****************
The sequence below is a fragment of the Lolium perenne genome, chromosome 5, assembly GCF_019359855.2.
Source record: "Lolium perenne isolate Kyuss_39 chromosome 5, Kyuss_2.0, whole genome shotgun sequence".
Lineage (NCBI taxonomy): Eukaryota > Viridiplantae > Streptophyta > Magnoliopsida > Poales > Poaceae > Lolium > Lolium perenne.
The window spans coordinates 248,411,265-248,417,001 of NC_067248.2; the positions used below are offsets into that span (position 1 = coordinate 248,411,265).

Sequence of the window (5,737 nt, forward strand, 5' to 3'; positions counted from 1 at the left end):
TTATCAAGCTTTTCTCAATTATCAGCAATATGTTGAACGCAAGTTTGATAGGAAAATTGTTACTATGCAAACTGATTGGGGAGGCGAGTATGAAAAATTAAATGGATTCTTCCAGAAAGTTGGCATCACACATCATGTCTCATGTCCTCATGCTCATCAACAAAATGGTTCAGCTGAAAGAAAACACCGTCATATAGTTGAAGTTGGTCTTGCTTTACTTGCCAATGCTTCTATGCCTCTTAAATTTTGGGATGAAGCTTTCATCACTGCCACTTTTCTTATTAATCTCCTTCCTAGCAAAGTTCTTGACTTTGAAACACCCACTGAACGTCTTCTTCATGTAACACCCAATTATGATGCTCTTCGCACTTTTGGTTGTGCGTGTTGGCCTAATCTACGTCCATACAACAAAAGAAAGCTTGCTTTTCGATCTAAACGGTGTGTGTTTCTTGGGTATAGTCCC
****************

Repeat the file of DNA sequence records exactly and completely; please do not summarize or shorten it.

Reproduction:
The sequence below is a fragment of the Lolium perenne genome, chromosome 5, assembly GCF_019359855.2.
Source record: "Lolium perenne isolate Kyuss_39 chromosome 5, Kyuss_2.0, whole genome shotgun sequence".
Lineage (NCBI taxonomy): Eukaryota > Viridiplantae > Streptophyta > Magnoliopsida > Poales > Poaceae > Lolium > Lolium perenne.
The window spans coordinates 248,411,265-248,417,001 of NC_067248.2; the positions used below are offsets into that span (position 1 = coordinate 248,411,265).

Sequence of the window (5,737 nt, forward strand, 5' to 3'; positions counted from 1 at the left end):
TTATCAAGCTTTTCTCAATTATCAGCAATATGTTGAACGCAAGTTTGATAGGAAAATTGTTACTATGCAAACTGATTGGGGAGGCGAGTATGAAAAATTAAATGGATTCTTCCAGAAAGTTGGCATCACACATCATGTCTCATGTCCTCATGCTCATCAACAAAATGGTTCAGCTGAAAGAAAACACCGTCATATAGTTGAAGTTGGTCTTGCTTTACTTGCCAATGCTTCTATGCCTCTTAAATTTTGGGATGAAGCTTTCATCACTGCCACTTTTCTTATTAATCTCCTTCCTAGCAAAGTTCTTGACTTTGAAACACCCACTGAACGTCTTCTTCATGTAACACCCAATTATGATGCTCTTCGCACTTTTGGTTGTGCGTGTTGGCCTAATCTACGTCCATACAACAAAAGAAAGCTTGCTTTTCGATCTAAACGGTGTGTGTTTCTTGGGTATAGTCCC